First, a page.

Mechanism of Injury

The transient ALT elevations that can occur during mitoxantrone therapy are likely due to direct toxicity of the drug or its metabolites.  Idiosyncratic acute liver injury attributed to mitoxantrone is likely due to a hypersensitivity reaction.  Mitoxantrone is at least partially metabolized by the liver, but the specific pathways have not been well defined.

 

Outcome and Management

The serum aminotransferase and mild serum bilirubin elevations that frequently accompany mitoxantrone therapy are generally self-limited, transient and unaccompanied by symptoms.  The product label recommends regular monitoring of serum aminotransferase levels before each monthly or every-three-month infusion of mitoxantrone therapy, but dose modifications or discontinuation are rarely necessary.  Patients who develop immunoallergic reactions to mitoxantrone should not be rechallenged with the medication.  The possibility of cross reactivity with doxorubicin or other cytotoxic anthracycline antibiotics has not been evaluated, but should be done with caution.

 

Drug Class:  Antineoplastic Agents; Multiple Sclerosis Agents

 

Other Drugs in the Subclass, Antibiotics, CytotoxicBleomycin, Dactinomycin, Daunorubicin, Doxorubicin, Epirubicin, Idarubicin, Mitomycin, Plicamycin


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CASE REPORT
Mitoxantrone

 

Case 1.  Drug reaction with eosinophilia and systemic signs (DRESS) attributed to mitoxantrone therapy.
[Modified from:  Caruso A, Vecchio R, Patti F, Neri S. Drug rash with eosinophilia and systemic signs syndrome in a patient with multiple sclerosis. Clin Ther 2009; 31: 580-4. PubMed Citation]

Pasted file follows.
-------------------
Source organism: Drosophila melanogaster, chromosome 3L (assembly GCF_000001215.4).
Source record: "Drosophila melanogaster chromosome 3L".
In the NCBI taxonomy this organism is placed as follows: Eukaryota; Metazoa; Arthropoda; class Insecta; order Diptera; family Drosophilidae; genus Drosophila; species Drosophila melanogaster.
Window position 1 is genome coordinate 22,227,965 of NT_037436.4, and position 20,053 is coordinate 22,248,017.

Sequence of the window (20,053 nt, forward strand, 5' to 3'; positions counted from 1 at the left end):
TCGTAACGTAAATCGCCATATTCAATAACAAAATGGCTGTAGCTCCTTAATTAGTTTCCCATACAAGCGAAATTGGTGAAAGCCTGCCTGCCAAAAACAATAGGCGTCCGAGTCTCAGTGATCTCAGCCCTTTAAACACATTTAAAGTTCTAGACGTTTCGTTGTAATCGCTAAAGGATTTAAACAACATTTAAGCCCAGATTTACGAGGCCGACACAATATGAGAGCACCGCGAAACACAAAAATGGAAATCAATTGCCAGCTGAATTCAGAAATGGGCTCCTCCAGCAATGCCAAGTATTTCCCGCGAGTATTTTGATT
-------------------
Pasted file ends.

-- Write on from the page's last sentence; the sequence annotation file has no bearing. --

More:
A 44 year old woman with primary, progressive multiple sclerosis developed jaundice 8 weeks after starting mitoxantrone (10 mg every 4 weeks) and piracetam (3 gm daily).  She was known to have multiple sclerosis for 3 years and had been treated previously with interferon beta with little clinical improvement.  At the time of her third scheduled dose of mitoxantrone, she was found to be jaundiced and had mild fever and facial edema.  Laboratory testing showed a total serum bilirubin of 19.3 mg/dL which was primarily direct.  Serum ALT was 561 U/L, AST 337 U/L, alkaline phosphatase 705 U/L, GGT 447 U/L.  These values had been normal in the past (Table).  She took no other medications except for baclofen (75 mg daily), which she had been taking for almost two years.  Her medications were stopped and she was admitted for evaluation.  Tests for hepatitis A, B and C were negative as were routine autoantibodies.  Abdominal ultrasound and magnetic resonance imaging were normal, without evidence of biliary obstruction.  However, she failed to improve and after two weeks, her serum bilirubin remained high.  A liver biopsy showed canalicular cholestasis with mild portal inflammation suggestive of drug induced liver injury.  One week later, she developed a generalized, erythematous, macular rash and laboratory testing demonstrated leukocytosis (15,300/μL) and eosinophilia (>4000/μL).  Methylprednisone was stated (20 mg daily) and she improved rapidly.  Six months after initial presentation, all liver tests were normal and she underwent drug sensitivity skin testing which showed marked reactions to mitoxantrone, but none to piracetam.